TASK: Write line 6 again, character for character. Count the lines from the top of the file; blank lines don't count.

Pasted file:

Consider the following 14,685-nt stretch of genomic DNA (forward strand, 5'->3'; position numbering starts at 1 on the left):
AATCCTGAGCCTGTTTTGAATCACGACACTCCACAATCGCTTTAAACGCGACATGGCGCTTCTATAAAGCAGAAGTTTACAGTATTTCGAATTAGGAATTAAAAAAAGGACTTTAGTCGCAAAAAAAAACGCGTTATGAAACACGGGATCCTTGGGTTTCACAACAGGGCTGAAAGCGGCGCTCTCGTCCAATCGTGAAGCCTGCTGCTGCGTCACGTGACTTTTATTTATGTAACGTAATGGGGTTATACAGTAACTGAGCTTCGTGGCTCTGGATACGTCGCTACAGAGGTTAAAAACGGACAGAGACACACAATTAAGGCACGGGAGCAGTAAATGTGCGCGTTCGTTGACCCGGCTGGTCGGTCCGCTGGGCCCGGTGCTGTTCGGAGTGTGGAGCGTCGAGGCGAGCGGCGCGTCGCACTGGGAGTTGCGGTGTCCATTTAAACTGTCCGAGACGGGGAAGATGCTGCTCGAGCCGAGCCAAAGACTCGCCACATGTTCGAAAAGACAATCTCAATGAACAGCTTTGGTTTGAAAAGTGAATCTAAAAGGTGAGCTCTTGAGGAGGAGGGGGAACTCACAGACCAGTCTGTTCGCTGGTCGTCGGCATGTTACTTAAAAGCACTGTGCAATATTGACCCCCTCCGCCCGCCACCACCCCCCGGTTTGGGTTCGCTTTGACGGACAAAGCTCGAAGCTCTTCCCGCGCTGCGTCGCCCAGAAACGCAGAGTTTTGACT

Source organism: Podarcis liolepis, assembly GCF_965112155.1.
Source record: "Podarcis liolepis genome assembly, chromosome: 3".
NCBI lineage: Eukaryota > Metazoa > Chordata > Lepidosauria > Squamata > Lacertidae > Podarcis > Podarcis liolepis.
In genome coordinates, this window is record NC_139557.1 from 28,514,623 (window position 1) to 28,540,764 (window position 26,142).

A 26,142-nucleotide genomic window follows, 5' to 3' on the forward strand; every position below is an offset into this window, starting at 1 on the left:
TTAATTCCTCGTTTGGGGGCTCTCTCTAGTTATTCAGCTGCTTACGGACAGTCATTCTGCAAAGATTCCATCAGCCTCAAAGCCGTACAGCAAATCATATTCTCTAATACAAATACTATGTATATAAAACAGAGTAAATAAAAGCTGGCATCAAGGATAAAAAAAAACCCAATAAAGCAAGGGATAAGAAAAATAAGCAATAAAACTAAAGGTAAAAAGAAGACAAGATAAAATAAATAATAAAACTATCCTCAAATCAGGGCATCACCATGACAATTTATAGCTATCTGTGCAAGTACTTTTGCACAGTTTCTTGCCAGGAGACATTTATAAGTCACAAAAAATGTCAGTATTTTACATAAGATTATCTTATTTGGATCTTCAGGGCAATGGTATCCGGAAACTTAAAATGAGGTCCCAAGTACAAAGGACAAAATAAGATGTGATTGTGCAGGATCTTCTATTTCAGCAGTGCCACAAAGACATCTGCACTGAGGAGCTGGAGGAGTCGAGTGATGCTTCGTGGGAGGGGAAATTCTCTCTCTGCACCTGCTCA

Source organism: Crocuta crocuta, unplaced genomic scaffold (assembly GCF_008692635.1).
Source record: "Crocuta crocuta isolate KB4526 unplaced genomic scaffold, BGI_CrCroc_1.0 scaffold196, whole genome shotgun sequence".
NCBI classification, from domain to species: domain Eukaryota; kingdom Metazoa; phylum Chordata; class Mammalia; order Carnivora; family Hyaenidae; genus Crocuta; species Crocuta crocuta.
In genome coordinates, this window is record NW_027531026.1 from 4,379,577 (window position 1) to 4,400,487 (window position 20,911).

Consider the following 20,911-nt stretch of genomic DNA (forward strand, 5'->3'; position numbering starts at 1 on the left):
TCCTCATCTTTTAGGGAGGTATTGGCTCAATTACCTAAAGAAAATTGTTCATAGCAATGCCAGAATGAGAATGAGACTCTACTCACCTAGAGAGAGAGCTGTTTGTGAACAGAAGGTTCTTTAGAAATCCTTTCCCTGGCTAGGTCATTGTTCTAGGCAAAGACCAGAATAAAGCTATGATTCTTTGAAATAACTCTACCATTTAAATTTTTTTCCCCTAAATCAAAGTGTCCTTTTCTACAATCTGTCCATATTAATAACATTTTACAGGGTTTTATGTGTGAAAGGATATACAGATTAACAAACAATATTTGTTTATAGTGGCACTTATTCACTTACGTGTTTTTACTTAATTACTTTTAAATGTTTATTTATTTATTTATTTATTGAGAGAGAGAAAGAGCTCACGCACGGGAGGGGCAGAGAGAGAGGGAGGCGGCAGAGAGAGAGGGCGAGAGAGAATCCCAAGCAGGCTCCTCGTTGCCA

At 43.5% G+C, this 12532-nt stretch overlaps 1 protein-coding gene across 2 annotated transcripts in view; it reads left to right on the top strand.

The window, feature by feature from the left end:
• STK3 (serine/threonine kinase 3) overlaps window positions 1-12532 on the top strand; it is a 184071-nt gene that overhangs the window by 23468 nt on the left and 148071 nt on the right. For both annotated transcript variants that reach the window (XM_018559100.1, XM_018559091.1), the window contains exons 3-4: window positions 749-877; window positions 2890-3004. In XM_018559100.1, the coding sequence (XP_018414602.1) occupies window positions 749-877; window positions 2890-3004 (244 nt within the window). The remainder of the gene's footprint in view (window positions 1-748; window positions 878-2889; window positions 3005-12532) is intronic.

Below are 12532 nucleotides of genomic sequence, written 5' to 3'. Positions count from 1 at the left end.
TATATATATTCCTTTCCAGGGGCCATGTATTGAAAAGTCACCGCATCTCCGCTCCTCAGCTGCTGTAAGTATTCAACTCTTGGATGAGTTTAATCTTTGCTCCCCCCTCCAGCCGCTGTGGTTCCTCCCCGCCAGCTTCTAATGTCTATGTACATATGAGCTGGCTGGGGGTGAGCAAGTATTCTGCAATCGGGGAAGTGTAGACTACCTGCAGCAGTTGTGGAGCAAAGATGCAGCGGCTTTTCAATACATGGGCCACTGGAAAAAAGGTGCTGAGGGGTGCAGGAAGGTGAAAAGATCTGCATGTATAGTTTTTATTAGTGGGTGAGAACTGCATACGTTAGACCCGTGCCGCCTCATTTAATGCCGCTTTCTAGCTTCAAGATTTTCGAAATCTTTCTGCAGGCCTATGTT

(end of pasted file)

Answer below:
In genome coordinates, this window is record NC_139557.1 from 28,514,623 (window position 1) to 28,540,764 (window position 26,142).